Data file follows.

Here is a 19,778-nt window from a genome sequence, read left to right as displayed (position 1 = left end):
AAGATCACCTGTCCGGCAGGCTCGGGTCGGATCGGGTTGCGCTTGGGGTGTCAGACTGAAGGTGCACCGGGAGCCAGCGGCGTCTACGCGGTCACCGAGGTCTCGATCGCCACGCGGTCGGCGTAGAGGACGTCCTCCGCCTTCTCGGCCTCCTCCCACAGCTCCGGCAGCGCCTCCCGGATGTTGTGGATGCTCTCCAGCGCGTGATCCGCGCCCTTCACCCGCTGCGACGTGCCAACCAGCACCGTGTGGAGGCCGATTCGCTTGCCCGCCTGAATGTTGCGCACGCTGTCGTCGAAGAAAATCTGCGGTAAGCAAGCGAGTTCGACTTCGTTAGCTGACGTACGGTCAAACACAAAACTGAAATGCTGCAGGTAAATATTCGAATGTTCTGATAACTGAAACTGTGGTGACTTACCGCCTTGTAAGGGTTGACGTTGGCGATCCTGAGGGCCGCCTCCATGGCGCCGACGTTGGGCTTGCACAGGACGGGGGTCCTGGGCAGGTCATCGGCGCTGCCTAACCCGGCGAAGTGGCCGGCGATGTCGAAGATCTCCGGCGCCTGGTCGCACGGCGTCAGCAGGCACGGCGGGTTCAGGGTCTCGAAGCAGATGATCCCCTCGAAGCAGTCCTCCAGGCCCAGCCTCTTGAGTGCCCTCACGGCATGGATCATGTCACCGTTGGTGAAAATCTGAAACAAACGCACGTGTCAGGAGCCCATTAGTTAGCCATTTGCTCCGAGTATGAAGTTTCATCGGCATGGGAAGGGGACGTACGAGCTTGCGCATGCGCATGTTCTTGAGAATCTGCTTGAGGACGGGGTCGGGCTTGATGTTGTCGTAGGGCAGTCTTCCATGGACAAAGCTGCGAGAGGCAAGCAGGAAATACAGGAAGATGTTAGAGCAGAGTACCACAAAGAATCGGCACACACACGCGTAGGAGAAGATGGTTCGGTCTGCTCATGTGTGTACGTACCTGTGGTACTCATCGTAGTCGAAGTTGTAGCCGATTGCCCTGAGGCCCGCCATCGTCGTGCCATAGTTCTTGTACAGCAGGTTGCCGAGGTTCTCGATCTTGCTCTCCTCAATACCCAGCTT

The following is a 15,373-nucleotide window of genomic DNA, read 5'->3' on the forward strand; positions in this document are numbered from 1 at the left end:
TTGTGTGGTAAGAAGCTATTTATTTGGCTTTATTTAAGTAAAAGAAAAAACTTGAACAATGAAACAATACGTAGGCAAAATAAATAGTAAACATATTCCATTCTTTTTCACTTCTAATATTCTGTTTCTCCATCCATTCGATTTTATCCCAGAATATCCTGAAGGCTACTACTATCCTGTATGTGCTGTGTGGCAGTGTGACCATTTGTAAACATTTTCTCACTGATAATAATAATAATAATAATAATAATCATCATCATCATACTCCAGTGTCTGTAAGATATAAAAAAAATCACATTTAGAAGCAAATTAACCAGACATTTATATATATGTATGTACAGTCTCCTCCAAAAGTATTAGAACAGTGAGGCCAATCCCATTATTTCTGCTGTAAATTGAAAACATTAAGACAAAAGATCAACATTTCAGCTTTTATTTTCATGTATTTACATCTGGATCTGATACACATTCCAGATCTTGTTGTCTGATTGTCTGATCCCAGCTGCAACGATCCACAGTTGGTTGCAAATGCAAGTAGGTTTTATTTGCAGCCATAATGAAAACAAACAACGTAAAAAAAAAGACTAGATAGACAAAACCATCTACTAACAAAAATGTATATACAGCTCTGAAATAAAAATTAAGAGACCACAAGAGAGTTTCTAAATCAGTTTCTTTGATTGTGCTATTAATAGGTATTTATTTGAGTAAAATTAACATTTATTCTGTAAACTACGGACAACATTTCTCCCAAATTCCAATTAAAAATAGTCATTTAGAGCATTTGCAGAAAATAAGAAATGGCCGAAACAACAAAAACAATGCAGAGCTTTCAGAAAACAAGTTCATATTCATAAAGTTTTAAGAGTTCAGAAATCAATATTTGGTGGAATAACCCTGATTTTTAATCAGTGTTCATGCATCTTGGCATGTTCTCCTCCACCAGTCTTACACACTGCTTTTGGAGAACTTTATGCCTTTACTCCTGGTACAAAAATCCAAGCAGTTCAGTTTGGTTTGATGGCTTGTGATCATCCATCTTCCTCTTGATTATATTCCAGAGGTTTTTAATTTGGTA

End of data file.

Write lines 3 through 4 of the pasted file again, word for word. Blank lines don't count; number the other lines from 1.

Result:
The following is a 15,373-nucleotide window of genomic DNA, read 5'->3' on the forward strand; positions in this document are numbered from 1 at the left end:
TTGTGTGGTAAGAAGCTATTTATTTGGCTTTATTTAAGTAAAAGAAAAAACTTGAACAATGAAACAATACGTAGGCAAAATAAATAGTAAACATATTCCATTCTTTTTCACTTCTAATATTCTGTTTCTCCATCCATTCGATTTTATCCCAGAATATCCTGAAGGCTACTACTATCCTGTATGTGCTGTGTGGCAGTGTGACCATTTGTAAACATTTTCTCACTGATAATAATAATAATAATAATAATAATCATCATCATCATACTCCAGTGTCTGTAAGATATAAAAAAAATCACATTTAGAAGCAAATTAACCAGACATTTATATATATGTATGTACAGTCTCCTCCAAAAGTATTAGAACAGTGAGGCCAATCCCATTATTTCTGCTGTAAATTGAAAACATTAAGACAAAAGATCAACATTTCAGCTTTTATTTTCATGTATTTACATCTGGATCTGATACACATTCCAGATCTTGTTGTCTGATTGTCTGATCCCAGCTGCAACGATCCACAGTTGGTTGCAAATGCAAGTAGGTTTTATTTGCAGCCATAATGAAAACAAACAACGTAAAAAAAAAGACTAGATAGACAAAACCATCTACTAACAAAAATGTATATACAGCTCTGAAATAAAAATTAAGAGACCACAAGAGAGTTTCTAAATCAGTTTCTTTGATTGTGCTATTAATAGGTATTTATTTGAGTAAAATTAACATTTATTCTGTAAACTACGGACAACATTTCTCCCAAATTCCAATTAAAAATAGTCATTTAGAGCATTTGCAGAAAATAAGAAATGGCCGAAACAACAAAAACAATGCAGAGCTTTCAGAAAACAAGTTCATATTCATAAAGTTTTAAGAGTTCAGAAATCAATATTTGGTGGAATAACCCTGATTTTTAATCAGTGTTCATGCATCTTGGCATGTTCTCCTCCACCAGTCTTACACACTGCTTTTGGAGAACTTTATGCCTTTACTCCTGGTACAAAAATCCAAGCAGTTCAGTTTGGTTTGATGGCTTGTGATCATCCATCTTCCTCTTGATTATATTCCAGAGGTTTTTAATTTGGTA